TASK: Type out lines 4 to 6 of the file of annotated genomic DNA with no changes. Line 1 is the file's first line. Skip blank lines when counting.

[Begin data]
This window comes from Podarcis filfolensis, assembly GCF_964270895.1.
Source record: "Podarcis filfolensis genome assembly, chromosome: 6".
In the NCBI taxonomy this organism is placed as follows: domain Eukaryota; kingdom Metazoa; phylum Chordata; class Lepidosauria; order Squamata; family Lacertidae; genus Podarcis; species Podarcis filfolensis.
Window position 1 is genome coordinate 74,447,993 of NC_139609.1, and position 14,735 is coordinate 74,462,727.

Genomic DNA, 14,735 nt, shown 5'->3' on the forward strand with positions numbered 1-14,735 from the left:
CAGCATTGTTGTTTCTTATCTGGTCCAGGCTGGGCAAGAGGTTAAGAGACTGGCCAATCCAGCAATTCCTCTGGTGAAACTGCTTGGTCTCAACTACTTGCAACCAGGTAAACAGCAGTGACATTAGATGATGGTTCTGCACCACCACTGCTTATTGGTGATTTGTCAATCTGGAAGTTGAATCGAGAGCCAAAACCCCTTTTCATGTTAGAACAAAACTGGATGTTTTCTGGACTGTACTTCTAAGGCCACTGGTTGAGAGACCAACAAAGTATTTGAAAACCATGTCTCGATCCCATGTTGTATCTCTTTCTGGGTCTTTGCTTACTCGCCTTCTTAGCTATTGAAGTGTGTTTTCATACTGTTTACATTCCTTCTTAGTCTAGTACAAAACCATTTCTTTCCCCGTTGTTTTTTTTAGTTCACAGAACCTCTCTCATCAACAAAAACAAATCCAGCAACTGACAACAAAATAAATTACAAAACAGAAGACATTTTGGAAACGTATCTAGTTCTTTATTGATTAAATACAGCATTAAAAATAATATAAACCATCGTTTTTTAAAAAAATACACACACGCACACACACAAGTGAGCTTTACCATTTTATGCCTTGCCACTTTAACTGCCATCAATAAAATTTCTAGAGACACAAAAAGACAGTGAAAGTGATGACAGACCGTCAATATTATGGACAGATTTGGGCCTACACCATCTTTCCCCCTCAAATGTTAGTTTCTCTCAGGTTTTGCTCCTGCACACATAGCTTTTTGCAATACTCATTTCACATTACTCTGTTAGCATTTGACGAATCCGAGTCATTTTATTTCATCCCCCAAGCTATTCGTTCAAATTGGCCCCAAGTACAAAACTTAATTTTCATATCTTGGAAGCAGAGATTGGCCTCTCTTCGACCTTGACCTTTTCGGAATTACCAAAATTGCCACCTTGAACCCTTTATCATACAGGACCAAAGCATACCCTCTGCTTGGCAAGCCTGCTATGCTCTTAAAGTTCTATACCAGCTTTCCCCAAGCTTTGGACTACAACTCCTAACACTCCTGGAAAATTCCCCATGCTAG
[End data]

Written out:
Window position 1 is genome coordinate 74,447,993 of NC_139609.1, and position 14,735 is coordinate 74,462,727.

Genomic DNA, 14,735 nt, shown 5'->3' on the forward strand with positions numbered 1-14,735 from the left:
CAGCATTGTTGTTTCTTATCTGGTCCAGGCTGGGCAAGAGGTTAAGAGACTGGCCAATCCAGCAATTCCTCTGGTGAAACTGCTTGGTCTCAACTACTTGCAACCAGGTAAACAGCAGTGACATTAGATGATGGTTCTGCACCACCACTGCTTATTGGTGATTTGTCAATCTGGAAGTTGAATCGAGAGCCAAAACCCCTTTTCATGTTAGAACAAAACTGGATGTTTTCTGGACTGTACTTCTAAGGCCACTGGTTGAGAGACCAACAAAGTATTTGAAAACCATGTCTCGATCCCATGTTGTATCTCTTTCTGGGTCTTTGCTTACTCGCCTTCTTAGCTATTGAAGTGTGTTTTCATACTGTTTACATTCCTTCTTAGTCTAGTACAAAACCATTTCTTTCCCCGTTGTTTTTTTTAGTTCACAGAACCTCTCTCATCAACAAAAACAAATCCAGCAACTGACAACAAAATAAATTACAAAACAGAAGACATTTTGGAAACGTATCTAGTTCTTTATTGATTAAATACAGCATTAAAAATAATATAAACCATCGTTTTTTAAAAAAATACACACACGCACACACACAAGTGAGCTTTACCATTTTATGCCTTGCCACTTTAACTGCCATCAATAAAATTTCTAGAGACACAAAAAGACAGTGAAAGTGATGACAGACCGTCAATATTATGGACAGATTTGGGCCTACACCATCTTTCCCCCTCAAATGTTAGTTTCTCTCAGGTTTTGCTCCTGCACACATAGCTTTTTGCAATACTCATTTCACATTACTCTGTTAGCATTTGACGAATCCGAGTCATTTTATTTCATCCCCCAAGCTATTCGTTCAAATTGGCCCCAAGTACAAAACTTAATTTTCATATCTTGGAAGCAGAGATTGGCCTCTCTTCGACCTTGACCTTTTCGGAATTACCAAAATTGCCACCTTGAACCCTTTATCATACAGGACCAAAGCATACCCTCTGCTTGGCAAGCCTGCTATGCTCTTAAAGTTCTATACCAGCTTTCCCCAAGCTTTGGACTACAACTCCTAACACTCCTGGAAAATTCCCCATGCTAG